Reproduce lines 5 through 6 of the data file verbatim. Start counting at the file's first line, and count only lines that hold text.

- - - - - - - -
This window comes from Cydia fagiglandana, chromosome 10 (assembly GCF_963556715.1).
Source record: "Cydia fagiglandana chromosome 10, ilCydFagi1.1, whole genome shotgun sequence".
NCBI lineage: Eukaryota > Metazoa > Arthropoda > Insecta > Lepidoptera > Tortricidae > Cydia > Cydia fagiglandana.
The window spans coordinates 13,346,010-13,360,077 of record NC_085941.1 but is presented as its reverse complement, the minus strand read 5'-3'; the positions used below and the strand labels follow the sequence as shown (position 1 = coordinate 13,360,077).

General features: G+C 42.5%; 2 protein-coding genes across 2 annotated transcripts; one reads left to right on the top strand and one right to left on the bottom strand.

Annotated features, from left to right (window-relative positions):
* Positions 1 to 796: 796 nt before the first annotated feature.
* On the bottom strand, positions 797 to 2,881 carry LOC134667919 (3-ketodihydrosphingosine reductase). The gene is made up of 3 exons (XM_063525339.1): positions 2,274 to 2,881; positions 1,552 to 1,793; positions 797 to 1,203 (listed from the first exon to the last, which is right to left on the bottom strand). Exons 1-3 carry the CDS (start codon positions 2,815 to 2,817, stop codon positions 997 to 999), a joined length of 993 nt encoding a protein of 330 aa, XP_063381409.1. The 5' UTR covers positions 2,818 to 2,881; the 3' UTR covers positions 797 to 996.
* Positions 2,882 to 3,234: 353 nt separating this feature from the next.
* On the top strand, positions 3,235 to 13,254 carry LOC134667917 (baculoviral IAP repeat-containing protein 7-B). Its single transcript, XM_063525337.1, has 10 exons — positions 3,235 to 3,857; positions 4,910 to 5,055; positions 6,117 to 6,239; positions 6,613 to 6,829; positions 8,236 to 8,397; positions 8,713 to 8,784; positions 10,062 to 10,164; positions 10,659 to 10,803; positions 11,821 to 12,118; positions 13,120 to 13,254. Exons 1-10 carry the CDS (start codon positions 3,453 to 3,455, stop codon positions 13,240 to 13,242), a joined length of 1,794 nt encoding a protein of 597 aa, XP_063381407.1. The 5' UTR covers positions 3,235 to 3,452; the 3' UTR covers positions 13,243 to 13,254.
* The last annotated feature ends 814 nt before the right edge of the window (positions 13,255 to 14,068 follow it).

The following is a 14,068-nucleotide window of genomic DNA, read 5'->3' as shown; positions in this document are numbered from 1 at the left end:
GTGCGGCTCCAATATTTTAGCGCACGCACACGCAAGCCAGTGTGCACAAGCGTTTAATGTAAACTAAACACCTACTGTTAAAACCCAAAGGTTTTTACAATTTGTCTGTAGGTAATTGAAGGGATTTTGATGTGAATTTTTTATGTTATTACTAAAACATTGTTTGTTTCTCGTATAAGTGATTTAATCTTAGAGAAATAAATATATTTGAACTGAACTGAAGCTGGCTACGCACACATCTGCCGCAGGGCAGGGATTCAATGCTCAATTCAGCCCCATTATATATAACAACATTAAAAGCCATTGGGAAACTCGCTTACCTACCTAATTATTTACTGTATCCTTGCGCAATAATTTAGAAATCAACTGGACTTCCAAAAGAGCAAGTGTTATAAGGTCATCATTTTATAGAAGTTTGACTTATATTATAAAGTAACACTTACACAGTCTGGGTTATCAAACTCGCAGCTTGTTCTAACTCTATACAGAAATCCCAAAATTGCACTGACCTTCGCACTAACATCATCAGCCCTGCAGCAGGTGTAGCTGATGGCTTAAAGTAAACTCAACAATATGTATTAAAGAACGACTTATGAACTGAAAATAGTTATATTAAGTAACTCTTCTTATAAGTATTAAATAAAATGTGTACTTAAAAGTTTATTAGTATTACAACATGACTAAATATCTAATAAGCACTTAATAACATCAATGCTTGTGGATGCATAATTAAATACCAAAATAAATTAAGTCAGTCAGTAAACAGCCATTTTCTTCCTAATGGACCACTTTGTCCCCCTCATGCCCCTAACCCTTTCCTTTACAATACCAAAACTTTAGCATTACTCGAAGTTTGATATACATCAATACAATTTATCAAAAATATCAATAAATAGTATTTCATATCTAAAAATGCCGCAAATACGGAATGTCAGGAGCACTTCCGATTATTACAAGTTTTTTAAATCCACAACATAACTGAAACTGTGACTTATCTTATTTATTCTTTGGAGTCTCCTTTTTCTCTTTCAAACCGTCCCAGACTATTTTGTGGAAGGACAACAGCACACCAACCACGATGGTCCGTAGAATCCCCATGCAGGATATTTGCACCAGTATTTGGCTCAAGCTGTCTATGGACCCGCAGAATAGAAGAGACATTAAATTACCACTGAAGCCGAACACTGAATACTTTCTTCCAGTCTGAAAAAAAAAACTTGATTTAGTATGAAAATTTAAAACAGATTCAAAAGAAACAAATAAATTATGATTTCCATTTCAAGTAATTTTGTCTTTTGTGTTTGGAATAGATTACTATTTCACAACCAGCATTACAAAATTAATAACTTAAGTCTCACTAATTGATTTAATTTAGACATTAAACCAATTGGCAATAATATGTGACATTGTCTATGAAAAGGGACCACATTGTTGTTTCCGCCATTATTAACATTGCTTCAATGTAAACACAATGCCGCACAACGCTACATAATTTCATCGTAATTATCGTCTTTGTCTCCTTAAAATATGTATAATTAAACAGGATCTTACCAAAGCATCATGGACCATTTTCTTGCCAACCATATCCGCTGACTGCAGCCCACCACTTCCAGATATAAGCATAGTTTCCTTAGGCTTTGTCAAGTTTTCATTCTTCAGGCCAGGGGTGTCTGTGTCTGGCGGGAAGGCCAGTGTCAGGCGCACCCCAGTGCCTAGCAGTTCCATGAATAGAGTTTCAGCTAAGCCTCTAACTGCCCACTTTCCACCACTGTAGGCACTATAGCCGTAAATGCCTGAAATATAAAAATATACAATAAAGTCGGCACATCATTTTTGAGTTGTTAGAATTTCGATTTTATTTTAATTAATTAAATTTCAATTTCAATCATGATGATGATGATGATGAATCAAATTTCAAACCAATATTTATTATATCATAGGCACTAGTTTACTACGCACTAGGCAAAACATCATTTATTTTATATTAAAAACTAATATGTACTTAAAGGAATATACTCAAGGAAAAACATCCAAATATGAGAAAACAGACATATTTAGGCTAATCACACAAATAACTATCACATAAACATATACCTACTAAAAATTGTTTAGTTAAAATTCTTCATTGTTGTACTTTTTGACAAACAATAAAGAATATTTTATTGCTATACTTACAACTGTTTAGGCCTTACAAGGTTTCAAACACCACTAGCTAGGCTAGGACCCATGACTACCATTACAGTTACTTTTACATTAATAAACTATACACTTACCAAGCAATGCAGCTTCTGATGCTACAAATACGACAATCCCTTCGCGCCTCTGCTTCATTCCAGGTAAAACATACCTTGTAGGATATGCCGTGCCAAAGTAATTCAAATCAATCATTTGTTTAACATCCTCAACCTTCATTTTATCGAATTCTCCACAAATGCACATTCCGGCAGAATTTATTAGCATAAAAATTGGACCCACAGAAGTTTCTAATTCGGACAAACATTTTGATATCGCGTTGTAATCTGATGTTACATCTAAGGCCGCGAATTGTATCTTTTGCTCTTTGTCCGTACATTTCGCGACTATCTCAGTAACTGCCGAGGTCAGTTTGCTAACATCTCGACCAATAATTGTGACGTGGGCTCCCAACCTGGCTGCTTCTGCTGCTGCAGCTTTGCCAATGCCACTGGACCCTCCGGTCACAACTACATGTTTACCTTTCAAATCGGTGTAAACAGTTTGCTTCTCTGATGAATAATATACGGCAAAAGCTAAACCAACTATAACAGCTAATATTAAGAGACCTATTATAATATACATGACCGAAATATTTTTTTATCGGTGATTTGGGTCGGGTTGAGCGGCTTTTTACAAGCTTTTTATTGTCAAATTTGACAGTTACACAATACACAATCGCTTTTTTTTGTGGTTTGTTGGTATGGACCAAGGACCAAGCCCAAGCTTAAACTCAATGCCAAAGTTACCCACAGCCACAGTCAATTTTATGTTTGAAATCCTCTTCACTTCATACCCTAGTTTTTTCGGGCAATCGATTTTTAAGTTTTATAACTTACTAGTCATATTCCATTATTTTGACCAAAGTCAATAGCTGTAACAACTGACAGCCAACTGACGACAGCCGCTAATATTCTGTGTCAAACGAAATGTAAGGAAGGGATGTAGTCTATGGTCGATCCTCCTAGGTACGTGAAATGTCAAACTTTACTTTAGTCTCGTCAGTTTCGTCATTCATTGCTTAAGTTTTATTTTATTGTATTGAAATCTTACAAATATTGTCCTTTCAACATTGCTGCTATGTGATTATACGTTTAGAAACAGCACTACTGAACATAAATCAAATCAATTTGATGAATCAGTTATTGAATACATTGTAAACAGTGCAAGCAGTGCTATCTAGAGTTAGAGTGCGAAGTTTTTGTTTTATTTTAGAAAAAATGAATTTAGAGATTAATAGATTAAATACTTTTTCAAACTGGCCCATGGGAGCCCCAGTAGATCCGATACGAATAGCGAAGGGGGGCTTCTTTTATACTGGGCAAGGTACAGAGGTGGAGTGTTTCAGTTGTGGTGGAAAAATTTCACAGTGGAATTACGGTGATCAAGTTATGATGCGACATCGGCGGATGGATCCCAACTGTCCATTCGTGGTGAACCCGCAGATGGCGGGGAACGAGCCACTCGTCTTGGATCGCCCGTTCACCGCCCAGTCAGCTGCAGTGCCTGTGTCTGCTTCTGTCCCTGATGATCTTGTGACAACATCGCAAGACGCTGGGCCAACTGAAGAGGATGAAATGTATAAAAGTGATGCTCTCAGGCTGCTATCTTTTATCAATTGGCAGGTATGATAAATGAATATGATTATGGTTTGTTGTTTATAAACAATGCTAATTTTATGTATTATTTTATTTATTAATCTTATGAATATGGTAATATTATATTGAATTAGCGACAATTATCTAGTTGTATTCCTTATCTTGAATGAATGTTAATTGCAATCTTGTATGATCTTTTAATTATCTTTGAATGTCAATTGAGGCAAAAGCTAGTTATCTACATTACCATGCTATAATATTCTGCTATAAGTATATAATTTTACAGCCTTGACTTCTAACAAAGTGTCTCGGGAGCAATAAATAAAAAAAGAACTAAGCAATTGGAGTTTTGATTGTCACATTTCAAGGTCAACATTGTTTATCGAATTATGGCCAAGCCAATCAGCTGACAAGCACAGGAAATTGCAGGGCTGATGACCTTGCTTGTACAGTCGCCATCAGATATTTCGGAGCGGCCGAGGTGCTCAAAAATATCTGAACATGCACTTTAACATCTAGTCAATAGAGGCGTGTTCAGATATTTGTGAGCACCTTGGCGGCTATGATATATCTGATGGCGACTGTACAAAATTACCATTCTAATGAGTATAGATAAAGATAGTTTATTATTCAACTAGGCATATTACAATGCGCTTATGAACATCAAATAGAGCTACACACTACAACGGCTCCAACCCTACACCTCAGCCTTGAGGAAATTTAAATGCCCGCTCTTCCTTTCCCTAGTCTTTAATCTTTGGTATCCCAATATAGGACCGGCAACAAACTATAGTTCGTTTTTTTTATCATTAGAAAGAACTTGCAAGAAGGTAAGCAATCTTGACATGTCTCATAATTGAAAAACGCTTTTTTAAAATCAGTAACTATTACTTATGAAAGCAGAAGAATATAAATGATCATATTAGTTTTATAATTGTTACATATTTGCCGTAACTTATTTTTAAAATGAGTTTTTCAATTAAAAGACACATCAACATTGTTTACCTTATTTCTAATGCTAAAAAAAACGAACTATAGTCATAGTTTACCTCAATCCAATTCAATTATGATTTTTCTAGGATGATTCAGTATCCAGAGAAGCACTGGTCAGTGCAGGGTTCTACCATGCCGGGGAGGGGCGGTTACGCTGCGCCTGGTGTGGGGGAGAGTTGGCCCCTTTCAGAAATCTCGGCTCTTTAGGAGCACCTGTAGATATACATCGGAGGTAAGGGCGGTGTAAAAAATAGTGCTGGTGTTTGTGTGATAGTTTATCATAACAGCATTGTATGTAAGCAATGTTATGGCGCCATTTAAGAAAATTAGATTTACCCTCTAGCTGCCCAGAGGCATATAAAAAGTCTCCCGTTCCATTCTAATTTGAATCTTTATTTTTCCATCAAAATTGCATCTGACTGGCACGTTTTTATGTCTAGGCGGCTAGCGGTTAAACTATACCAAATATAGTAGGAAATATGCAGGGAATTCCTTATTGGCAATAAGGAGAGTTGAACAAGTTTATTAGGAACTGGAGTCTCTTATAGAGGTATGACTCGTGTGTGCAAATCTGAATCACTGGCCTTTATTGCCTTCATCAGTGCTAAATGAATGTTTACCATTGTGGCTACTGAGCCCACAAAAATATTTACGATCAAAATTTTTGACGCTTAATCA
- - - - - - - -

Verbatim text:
General features: G+C 42.5%; 2 protein-coding genes across 2 annotated transcripts; one reads left to right on the top strand and one right to left on the bottom strand.

Annotated features, from left to right (window-relative positions):